So we decided we should simply stick with the business--our source of income and independence crucial to managing Robert's needs, even though we'd be in heavy seas for some time.

Our decision only resulted in more familial abuse, up through Robert's 2013 hospitalizations and near-death. At that point, when these people, in-laws, couldn't muster any sense of humanity or compassion, I cut the cord with them completely, puzzled and hurt by their strange take on morality and human decency. The more we asked for help during a crisis, the more they refused us--and with a sense of moral superiority. The brother who lived close by would not even come to the hospital to see his nephew, nor did he offer help or solace beyond taking our daughter for a single night for dinner. My husband wrote to him to tell him how afraid he was that Robert would die, and he refused to respond.

Then I read the 12-steps critique in The Atlantic these many years later. My husband had tried to tell me that all this was based on his brothers' insistence that he was an "addict" to his business, but I'd just chalked that up to the one brother's struggling to find a locus for his anger by turning to a structure he understood--his own struggle with drug addiction. I didn't think they were serious.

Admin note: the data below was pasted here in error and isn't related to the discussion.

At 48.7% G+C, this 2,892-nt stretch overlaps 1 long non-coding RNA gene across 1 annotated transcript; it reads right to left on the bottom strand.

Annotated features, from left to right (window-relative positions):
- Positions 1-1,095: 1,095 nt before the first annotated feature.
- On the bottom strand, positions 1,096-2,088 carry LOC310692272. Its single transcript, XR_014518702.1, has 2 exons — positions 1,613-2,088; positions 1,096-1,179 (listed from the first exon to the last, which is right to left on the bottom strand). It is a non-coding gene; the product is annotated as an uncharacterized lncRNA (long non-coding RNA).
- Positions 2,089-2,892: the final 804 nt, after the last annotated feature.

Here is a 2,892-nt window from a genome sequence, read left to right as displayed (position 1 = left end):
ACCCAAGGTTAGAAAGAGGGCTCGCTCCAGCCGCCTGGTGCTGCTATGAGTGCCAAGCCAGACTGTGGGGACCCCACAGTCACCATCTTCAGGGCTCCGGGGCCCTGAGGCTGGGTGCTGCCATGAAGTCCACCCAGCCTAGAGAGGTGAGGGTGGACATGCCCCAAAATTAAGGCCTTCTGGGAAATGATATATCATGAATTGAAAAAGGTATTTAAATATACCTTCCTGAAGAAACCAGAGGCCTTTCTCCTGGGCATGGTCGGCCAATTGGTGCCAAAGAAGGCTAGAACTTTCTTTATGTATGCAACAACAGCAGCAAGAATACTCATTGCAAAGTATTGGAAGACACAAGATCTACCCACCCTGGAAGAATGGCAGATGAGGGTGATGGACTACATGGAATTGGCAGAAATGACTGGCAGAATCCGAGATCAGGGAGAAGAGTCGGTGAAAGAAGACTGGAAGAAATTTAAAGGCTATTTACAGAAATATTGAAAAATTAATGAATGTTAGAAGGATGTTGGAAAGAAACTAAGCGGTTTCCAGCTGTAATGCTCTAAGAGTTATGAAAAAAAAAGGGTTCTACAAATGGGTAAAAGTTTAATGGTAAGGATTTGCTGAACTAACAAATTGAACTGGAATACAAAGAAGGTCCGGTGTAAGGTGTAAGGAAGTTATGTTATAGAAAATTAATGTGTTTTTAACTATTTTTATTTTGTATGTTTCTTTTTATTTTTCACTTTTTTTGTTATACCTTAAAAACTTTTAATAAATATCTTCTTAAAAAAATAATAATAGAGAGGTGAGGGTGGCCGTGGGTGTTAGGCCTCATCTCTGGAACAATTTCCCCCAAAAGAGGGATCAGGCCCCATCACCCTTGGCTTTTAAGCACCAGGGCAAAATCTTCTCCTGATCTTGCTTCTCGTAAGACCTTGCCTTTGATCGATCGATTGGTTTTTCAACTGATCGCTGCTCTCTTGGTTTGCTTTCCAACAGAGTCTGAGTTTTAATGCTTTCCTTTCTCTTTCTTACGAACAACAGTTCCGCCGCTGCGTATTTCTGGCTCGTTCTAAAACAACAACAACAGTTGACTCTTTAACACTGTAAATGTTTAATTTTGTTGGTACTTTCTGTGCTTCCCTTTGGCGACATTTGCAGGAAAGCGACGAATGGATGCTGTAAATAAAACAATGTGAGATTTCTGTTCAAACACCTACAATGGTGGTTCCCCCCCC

Evidently, they were. And this explains why our incremental, one-step-forward-one-back progress toward solvency and stability continued to inflame their anger and sense of moral rectitude. How I love that rectitude appears to share a root with rectum. And explained their seemingly eternal need to one way or another propound our moral inferiority and degeneracy--we had never hit bottom, we had never lost everything, we had never been destitute, our children didn't suffer.

I am so glad that that article appeared. As my husband explained to me, in this worldview, there are only three types of people: addicts, enablers, and those in recovery. No one is ever healed or cured, everyone exists in limbo, shifting among these categories, a very circle of hell for which Dante had no apparent numeral. I, apparently, have been an "enabler" all these years--yes, an enabler to my husband to do better, work harder, pull himself together, an enabler of crisis management, an enabler to Robert to keep him healthy when god knows his true purpose is to be--to be what? Destroyed? The exemplar of what it looks like to "hit bottom"? A true guide for us to the virtues of the 12-step cult?